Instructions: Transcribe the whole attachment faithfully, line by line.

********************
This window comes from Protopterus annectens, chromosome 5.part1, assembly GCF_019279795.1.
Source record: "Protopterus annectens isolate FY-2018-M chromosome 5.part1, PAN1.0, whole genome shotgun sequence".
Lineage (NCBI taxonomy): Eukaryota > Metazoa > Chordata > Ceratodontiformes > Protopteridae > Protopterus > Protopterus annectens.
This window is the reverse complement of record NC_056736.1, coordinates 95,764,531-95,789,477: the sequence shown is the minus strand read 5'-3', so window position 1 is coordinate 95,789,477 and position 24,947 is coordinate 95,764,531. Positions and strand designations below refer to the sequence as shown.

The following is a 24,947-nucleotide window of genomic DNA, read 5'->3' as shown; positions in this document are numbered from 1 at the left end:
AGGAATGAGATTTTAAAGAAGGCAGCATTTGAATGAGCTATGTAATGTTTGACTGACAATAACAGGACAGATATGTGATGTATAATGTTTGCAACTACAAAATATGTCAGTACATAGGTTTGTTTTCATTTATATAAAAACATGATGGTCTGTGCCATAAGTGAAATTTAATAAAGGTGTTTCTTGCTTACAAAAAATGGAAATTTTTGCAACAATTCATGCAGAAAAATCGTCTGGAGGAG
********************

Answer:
This window comes from Protopterus annectens, chromosome 5.part1, assembly GCF_019279795.1.
Source record: "Protopterus annectens isolate FY-2018-M chromosome 5.part1, PAN1.0, whole genome shotgun sequence".
Lineage (NCBI taxonomy): Eukaryota > Metazoa > Chordata > Ceratodontiformes > Protopteridae > Protopterus > Protopterus annectens.
This window is the reverse complement of record NC_056736.1, coordinates 95,764,531-95,789,477: the sequence shown is the minus strand read 5'-3', so window position 1 is coordinate 95,789,477 and position 24,947 is coordinate 95,764,531. Positions and strand designations below refer to the sequence as shown.

The following is a 24,947-nucleotide window of genomic DNA, read 5'->3' as shown; positions in this document are numbered from 1 at the left end:
AGGAATGAGATTTTAAAGAAGGCAGCATTTGAATGAGCTATGTAATGTTTGACTGACAATAACAGGACAGATATGTGATGTATAATGTTTGCAACTACAAAATATGTCAGTACATAGGTTTGTTTTCATTTATATAAAAACATGATGGTCTGTGCCATAAGTGAAATTTAATAAAGGTGTTTCTTGCTTACAAAAAATGGAAATTTTTGCAACAATTCATGCAGAAAAATCGTCTGGAGGAG